At least four Iranian militants and three civilians were killed and another four people were wounded, including a child, after Syrian air defense systems were activated in response to an alleged Israeli airstrike targeting the Damascus area from Lebanese airspace early Monday morning, according to the Syrian Observatory for Human Rights (SOHR).
The attack marks the second airstrike in Syria blamed on Israel in the past week.
The civilian deaths and injuries were caused after shrapnel from Israeli missiles hit homes in the towns of Al-Hujaira and Al-Adliya in the Damascus area, according to Syria’s state news agency SANA. SOHR reported that it was unclear whether the shrapnel was from Israeli missiles or Syrian air defense systems.
Images spread on social media reportedly from the scene showed a building with much of the upper floor damaged, along with reports that a man and his wife who lived in the building were killed.
من موقع سقوط شظايا الصاروخ الاسرائيلي المعادي في بلدة حجيرة بريف #دمشق فجر اليوم والذي تسبب باستشهاد رجل و زوجته بحسب مصادر طبية لمراسلون @Muraselon_ar pic.twitter.com/cgJeMYCAX1— Yusha Yuseef (@MIG29_) April 27, 2020
The opposition-affiliated TV station Halab Today reported that witnesses from the areas affected by the alleged airstrikes stated that there was continuous ambulance traffic there for an hour after the strikes and that casualties were caused by the strikes.
The TV station added that large explosions were heard at the site before Syrian air defense systems even began responding. A military source told SANA that the systems were able to shoot down most of the missiles, but that some managed to cause material damage.
According to the Step News Agency, the airstrikes targeted Iranian sites south of Damascus including near Al-Kiswah, Sahnaya and Set Zaynab. Material damage and casualties were reported in Al-Kiswah and Sahnaya.
One missile hit an Iranian site in Set Zaynab, but no information was available yet on the extent of casualties or damage.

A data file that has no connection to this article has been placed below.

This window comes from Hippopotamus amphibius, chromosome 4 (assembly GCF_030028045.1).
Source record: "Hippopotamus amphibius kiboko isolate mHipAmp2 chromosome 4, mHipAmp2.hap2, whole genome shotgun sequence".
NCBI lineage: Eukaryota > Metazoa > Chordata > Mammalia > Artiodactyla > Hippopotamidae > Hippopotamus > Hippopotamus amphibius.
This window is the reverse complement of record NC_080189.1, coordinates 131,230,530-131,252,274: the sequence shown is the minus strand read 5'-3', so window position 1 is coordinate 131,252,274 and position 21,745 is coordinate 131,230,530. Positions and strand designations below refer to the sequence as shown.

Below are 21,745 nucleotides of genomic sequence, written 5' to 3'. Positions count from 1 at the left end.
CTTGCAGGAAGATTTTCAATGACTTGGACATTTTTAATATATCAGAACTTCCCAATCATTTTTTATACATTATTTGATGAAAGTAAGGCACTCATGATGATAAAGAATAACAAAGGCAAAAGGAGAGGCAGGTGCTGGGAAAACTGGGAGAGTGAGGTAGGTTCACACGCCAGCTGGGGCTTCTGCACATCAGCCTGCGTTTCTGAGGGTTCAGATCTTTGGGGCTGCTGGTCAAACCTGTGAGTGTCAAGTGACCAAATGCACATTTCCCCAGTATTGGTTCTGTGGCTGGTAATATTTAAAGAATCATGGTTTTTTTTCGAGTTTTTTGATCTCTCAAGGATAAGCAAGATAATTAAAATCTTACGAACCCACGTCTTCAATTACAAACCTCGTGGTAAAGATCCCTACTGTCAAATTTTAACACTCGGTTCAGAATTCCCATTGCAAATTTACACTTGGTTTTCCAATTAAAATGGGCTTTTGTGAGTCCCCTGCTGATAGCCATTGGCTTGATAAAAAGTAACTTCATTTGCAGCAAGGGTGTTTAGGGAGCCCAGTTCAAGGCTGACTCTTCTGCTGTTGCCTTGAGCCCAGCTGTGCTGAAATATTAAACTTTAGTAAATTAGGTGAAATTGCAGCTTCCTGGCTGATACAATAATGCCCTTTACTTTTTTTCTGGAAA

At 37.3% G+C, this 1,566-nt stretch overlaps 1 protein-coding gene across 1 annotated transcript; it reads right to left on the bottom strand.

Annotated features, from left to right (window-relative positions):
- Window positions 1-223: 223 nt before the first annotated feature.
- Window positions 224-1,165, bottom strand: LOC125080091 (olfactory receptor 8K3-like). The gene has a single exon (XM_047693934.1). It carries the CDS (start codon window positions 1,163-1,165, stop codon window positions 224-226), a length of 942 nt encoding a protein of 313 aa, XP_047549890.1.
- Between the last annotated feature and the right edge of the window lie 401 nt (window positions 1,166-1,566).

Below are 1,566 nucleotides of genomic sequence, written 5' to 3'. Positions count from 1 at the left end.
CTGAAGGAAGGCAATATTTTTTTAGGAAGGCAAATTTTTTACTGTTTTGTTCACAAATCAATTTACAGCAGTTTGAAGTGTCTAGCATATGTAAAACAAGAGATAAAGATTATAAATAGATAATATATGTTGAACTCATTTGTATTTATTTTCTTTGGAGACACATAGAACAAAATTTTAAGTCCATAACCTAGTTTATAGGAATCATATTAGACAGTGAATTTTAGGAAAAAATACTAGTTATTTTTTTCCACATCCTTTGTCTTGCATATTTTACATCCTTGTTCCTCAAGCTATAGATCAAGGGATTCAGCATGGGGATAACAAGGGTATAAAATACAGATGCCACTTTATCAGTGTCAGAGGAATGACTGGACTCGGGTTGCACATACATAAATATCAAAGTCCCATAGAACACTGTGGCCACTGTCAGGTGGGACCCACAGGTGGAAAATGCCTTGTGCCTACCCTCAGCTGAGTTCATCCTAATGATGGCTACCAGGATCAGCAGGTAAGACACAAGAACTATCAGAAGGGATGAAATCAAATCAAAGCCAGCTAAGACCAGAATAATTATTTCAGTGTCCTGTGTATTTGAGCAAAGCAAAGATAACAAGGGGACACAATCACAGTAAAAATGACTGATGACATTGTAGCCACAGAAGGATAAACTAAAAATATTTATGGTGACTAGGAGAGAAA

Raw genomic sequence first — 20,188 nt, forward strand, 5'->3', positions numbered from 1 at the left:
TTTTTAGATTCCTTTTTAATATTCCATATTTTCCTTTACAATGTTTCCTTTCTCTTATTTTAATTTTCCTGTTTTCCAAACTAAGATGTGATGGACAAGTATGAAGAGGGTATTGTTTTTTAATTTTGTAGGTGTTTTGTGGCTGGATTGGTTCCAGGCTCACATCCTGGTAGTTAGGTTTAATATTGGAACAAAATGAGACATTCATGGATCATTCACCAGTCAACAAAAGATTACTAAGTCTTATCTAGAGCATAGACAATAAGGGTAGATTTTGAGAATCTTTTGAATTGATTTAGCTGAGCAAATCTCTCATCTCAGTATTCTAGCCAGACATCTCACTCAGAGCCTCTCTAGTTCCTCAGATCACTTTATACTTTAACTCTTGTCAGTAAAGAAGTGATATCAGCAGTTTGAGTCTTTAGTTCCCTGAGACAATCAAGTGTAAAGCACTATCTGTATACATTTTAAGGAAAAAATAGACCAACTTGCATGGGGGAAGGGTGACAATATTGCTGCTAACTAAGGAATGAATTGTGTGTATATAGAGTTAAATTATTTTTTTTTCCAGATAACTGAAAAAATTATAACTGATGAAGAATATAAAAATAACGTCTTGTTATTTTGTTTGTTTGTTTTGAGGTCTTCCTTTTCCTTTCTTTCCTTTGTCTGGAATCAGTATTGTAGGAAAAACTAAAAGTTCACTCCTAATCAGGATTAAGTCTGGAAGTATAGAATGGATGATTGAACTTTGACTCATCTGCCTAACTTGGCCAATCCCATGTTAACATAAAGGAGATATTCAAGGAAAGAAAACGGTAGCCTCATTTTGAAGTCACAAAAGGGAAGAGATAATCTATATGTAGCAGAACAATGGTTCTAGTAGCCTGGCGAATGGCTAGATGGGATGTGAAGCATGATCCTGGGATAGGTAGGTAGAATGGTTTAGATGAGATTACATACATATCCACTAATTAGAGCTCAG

The strikes targeted areas where headquarters and sites belonging to Iranian forces, the Lebanese Hezbollah terrorist group and militias loyal to Iran and Hezbollah are located, according to SOHR. Several sites were destroyed in the strikes.
Al-Arabiya reported that the airstrikes targeted sites belonging to the Iranian Revolutionary Guards Corps and were conducted to hit Iranian figures in the area. Significant Hezbollah forces were present in the targeted area as well. According to Al-Arabiya, the airstrikes were approved by Russia.
Syrian activist Ibrahim Idlibi told Al-Arabiya that the targeted sites belong to Hezbollah, the Imam Hussein militia and the elite Republican Guards led by Syrian President Bashar Assad's brother Maher. Maher is close with Tehran, according to Al-Arabiya.
The Imam Hussein militia receives "special treatment" and better funding than other militias from Iran, according to Idlibi, who called it the "most dangerous of those present in Syria."
According to Al-Mayadeen, Israeli aircraft were flying at low altitudes over southern Lebanon during the time of the attack.
The airspace over the Golan Heights east of the Jordan River was closed to flights over 5,000 ft. on Monday morning and will stay closed until Thursday.
On Sunday, Defense Minister Naftali Bennett warned that Israel is not lowering its guard and is "more determined" than Iran, adding that he "wouldn't say that it's been good for [Iran, Hezbollah and Syria] recently.
"For Iran, Syria is an adventure far from home: 1,000 km from home, from the Golan Heights. For us, it's life,” Bennett said. “Iranian soldiers who come to Syria and operate within Syria: Their blood is on their heads. They are risking their lives and paying with their lives. We will not allow the establishment of an advanced Iranian base in Syria.”
Last week on Monday night, at least nine Iranian militants and members of the Lebanese Hezbollah terrorist group were killed in an alleged Israeli airstrike in the Palmyra area of Syria, according to SOHR.
Anna Ahronheim and Reuters contributed to this report.